It was snowing when I left my house this morning. Now I’m enjoying a balmy evening from the comfort of my balcony at Jumeirah Zabeel Saray. Looking across the Arabian Gulf to Dubai’s Manhattan-style skyline, the city’s modern glamour is impossible to ignore.
Next morning I’m up at 6am, keen to kick off my first day in Dubai with an early start. After watching the sun rise above the Hilton Dubai Jumeirah, the Sheraton Jumeirah Beach and numerous other grand hotels that grace the marina shoreline, I head downstairs for breakfast.
Imperium International Buffet is Jumeirah Zabeel Saray’s all-day restaurant, specialising in French-inspired dishes in an opulent setting. Its lavish, Jazz-band-accompanied weekend brunches are famous, but I’m (just a tad) too early for this so go straight to the breakfast options. Through a kaleidoscope of colour – all tropical fruits, cured meats, fresh pastries and juices – I manage to remain focused and locate the omelette station.
The chef plies his trade from the open kitchen, taking the plate I’ve loaded with my chosen ingredients and adding it to the pan, deftly mixing and turning to perfection. In the meantime I feed a granary slice through the roller grill and pour a glass of pineapple juice.
I grab a couple of miniature Tabasco bottles and make my way out to the terrace, noting the birdsong as I choose a table beneath a grove of date palms. The omelette’s light, fluffy texture, soft cheesy centre and subtle flavours picked out by the hot sauce are exactly what I need, and bode well for the culinary journey I intend my Dubai holiday to be.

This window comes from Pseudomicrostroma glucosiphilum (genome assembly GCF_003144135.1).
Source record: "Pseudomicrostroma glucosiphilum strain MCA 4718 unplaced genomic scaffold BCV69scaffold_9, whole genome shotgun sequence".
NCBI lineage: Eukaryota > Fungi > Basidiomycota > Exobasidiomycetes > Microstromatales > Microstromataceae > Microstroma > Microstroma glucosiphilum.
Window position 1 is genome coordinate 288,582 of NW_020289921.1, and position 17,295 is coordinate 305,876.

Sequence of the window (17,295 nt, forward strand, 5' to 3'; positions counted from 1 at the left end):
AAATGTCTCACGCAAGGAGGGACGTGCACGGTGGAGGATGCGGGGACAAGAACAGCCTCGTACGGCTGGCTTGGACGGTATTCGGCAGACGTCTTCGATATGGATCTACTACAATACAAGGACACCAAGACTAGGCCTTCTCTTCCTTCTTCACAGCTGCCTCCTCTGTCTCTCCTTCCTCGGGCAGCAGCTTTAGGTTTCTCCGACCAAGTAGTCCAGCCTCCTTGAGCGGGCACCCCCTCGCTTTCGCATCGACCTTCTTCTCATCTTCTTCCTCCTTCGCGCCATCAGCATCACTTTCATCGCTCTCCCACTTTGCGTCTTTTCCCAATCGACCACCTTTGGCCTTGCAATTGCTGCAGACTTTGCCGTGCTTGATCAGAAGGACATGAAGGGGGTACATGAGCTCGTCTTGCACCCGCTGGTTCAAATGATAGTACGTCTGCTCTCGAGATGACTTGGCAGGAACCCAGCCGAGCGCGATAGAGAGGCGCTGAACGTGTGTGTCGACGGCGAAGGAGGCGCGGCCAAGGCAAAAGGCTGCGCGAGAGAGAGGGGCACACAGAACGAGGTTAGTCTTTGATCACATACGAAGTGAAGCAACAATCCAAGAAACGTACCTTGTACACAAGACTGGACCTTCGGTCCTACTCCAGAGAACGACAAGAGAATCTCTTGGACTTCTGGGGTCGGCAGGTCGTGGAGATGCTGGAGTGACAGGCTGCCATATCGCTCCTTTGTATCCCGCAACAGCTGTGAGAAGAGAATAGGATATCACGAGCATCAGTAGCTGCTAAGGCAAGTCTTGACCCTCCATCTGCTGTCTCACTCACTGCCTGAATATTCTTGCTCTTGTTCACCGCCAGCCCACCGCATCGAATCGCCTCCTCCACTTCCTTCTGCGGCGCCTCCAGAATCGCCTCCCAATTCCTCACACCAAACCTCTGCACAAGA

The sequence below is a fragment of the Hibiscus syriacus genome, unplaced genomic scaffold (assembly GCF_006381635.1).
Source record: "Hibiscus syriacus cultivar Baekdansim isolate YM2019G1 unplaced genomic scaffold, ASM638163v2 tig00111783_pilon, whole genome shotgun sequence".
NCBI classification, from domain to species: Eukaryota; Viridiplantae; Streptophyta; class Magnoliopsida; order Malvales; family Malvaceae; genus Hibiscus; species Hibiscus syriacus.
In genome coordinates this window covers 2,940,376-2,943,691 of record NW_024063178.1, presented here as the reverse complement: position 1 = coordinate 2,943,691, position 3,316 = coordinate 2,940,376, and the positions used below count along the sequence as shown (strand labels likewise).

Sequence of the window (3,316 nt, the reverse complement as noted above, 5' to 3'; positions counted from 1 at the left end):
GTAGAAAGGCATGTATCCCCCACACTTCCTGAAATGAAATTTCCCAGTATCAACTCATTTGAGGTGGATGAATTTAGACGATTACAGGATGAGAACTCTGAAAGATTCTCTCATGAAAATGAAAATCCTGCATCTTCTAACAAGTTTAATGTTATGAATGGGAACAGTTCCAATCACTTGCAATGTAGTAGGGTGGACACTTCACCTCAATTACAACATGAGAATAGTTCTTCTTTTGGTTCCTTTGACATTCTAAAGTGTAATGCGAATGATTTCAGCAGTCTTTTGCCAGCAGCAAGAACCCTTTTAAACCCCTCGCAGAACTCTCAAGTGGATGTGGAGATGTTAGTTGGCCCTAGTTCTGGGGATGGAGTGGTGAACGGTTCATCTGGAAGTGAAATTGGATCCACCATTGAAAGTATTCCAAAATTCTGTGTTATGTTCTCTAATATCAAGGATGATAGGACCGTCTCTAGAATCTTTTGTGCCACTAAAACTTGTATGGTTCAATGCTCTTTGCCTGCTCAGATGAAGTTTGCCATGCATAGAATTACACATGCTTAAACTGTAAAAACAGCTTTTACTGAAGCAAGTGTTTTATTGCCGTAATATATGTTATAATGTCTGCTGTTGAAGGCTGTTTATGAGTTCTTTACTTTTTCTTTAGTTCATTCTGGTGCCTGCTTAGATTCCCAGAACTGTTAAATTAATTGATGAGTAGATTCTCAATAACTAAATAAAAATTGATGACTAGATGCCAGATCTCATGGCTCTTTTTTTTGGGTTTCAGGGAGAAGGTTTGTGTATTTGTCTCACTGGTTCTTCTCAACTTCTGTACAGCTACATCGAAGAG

Modern Dubai is from every point of view a spectacle. It exists as the manifestation of human endeavour and ambition. In its unashamed bravado lies its charm, the mitigation for its financial muscle.
Behind the glass facades, the marble and money, there’s a spirit of enterprise that’s easy to admire. A thriving ex-pat community was seduced by Dubai’s American Dream-style promise of prosperity in return for hard work, and it seems to be a promise well kept.
If there’s one place that provides real-time evidence of all this, it has to be the Burj Khalifa – the ‘city in the sky’. Seen from At The Top, the observation deck on floor 124 of the world’s tallest building, the vast metropolis of Dubai starts to make sense.
Down there, somewhere, is the next stop on my itinerary: the Sheikh Muhammad Centre for Cultural Understanding, where the old-new juxtaposition that defines this emirate will be brought sharply into focus.
Join us for more of Dubai’s culinary & cultural treasures in Part Two.
Many thanks to DTCM, Qantas and Jumeirah Group for organising a wonderful trip.